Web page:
Bell Jar Tomatoes

Each tomato nestled insideBell Jar.jpg
one of seven bell jars
soldiered neatly atop our garden wall.

“It’s an experiment,” she whispered,
clad in raincoat and boots,
umbrella ready at hand.

“What kind of experiment?” I returned,
no rain gear for me, an adult without worry of storm.

“It’s a mystery,” she breathed,
eyes intent on vermillion,
globes luminous in the gloaming.

“And how will we know…” I slapped at my arm,
gnawed by a hungry mosquito.

“The Frog Children will come!”
Her incredulous wide eyes squared at me,
not allowing a finish to my question.

“Of course. I forgot.” I bowed to her fervor.

“They will come through the steam.”

“You mean fog.”

“No! The steam.”
And she steered her umbrella toward the pond.

We stood guard until dark.
No Frog Children came.

“Oh, well!” with a shrug and she flit back through
our wooden kitchen door, swallowed up
by the inky hall to her bedroom.

Tomorrow will percolate new mysteries for us
in our garden of bell jars, tomatoes, and steam.

 

Author’s Note:

This poem is from hour 14 of the 24 Hour Poetry Marathon. The prompt was as follows:

Write a poem that contains at least five of the following ten words. Feel free to include all ten if you wish: Frogs, Evening, Tomatoes, Jars, Raincoat, Steam, Peculating (Which I read as “percolating” by accident after fourteen hours of writing,) , Children, Elbow (Which I changed to arm in the final draft. ), Mystery.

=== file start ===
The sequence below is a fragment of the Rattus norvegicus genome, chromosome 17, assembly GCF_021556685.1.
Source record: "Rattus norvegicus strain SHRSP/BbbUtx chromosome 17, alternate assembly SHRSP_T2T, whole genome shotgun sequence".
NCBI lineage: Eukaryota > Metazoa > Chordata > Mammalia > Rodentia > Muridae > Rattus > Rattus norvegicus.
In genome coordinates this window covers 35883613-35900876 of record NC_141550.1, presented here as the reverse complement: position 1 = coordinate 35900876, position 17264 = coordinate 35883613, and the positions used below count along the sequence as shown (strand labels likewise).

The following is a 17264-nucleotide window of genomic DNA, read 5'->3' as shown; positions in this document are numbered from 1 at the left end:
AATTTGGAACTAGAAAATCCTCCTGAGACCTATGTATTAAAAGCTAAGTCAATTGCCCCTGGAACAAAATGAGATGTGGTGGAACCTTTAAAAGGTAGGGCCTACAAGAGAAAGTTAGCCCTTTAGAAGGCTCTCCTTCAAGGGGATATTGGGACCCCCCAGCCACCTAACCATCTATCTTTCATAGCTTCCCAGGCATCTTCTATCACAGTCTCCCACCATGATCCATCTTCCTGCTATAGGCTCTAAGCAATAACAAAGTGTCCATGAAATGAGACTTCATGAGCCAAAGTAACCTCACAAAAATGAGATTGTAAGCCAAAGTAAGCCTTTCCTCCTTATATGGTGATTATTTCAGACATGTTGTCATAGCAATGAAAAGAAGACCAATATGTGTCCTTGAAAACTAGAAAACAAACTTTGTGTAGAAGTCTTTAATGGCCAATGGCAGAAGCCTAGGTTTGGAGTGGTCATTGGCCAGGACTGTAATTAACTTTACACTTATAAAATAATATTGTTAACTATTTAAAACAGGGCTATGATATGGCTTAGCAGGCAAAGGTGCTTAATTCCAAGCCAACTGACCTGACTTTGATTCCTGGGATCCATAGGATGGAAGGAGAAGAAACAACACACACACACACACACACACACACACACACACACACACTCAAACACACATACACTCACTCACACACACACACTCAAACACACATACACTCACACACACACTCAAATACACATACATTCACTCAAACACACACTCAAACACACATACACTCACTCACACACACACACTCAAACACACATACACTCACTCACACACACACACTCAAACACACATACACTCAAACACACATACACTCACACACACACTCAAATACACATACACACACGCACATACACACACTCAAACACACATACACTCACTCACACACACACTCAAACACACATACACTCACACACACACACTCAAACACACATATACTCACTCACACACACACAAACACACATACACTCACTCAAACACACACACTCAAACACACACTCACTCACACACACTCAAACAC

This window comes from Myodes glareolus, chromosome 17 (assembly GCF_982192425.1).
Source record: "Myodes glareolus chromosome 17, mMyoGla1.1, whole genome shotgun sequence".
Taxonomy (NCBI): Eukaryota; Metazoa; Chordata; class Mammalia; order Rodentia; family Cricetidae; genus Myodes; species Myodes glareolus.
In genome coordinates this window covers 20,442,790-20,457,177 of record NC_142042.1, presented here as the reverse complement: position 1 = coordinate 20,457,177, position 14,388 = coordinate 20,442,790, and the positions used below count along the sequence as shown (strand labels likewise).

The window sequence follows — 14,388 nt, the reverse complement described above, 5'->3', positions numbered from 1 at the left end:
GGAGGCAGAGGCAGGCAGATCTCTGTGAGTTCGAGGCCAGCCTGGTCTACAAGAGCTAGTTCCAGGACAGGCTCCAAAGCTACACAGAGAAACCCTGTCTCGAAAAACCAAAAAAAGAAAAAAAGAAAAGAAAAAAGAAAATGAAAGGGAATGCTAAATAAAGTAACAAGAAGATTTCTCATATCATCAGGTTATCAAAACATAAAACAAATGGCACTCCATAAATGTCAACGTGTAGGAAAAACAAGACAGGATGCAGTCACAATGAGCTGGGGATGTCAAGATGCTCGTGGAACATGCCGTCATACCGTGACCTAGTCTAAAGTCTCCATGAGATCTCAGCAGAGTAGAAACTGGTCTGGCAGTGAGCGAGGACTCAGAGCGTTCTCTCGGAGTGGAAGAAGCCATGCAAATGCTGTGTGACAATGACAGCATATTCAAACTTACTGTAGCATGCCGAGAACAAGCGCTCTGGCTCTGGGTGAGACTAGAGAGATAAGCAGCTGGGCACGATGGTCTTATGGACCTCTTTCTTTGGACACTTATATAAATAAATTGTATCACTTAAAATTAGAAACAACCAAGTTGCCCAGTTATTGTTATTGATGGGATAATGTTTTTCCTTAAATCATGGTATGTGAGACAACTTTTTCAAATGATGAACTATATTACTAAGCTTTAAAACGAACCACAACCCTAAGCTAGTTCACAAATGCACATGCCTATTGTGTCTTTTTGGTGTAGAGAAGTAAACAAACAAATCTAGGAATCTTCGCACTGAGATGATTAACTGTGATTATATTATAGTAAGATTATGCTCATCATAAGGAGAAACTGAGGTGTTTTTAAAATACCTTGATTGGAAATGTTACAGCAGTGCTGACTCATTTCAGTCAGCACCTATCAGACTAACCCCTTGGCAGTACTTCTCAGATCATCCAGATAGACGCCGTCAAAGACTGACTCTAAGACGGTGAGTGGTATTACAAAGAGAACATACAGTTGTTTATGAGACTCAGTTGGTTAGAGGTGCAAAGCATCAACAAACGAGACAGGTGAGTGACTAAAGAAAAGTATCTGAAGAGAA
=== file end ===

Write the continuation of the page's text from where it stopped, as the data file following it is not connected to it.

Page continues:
First Frost

It began with the full moon, a Super Moon
someone named it, as if it wore a cape.
Invincible of all except for one solitary
element alone in the evening sky.

For days its light spread over houses,
draped across trees, reflected on pools
of onyx glass throwing its smile back into
the heavens.

Then rains began to fall. A mist mixed
with low slung cloud. A thick swirl rolling
down hills, filling space where summer
sun once nested.

Now full bloom gardens bulging with
rainbow hues and verdant greens of every
shade will bow and curl under icy breath
this callow autumn eve.

A blanket wraps round my shoulders,
I would it be your arms. The quiet sigh
of first frost fills my ears, I wish it your
whispered words just for me to hear.

.

.

.

Author’s Note:

It’s September 11 and it’s cold outside. Really cold. It will frost tonight and we may get a light snow. The mountains will definitely see snow. Crazy weather. It’s too early for snow. Or at least we always thought so.

Here is a photo of the last harvest of my garden. Saying goodbye to my treasured friends until next year.

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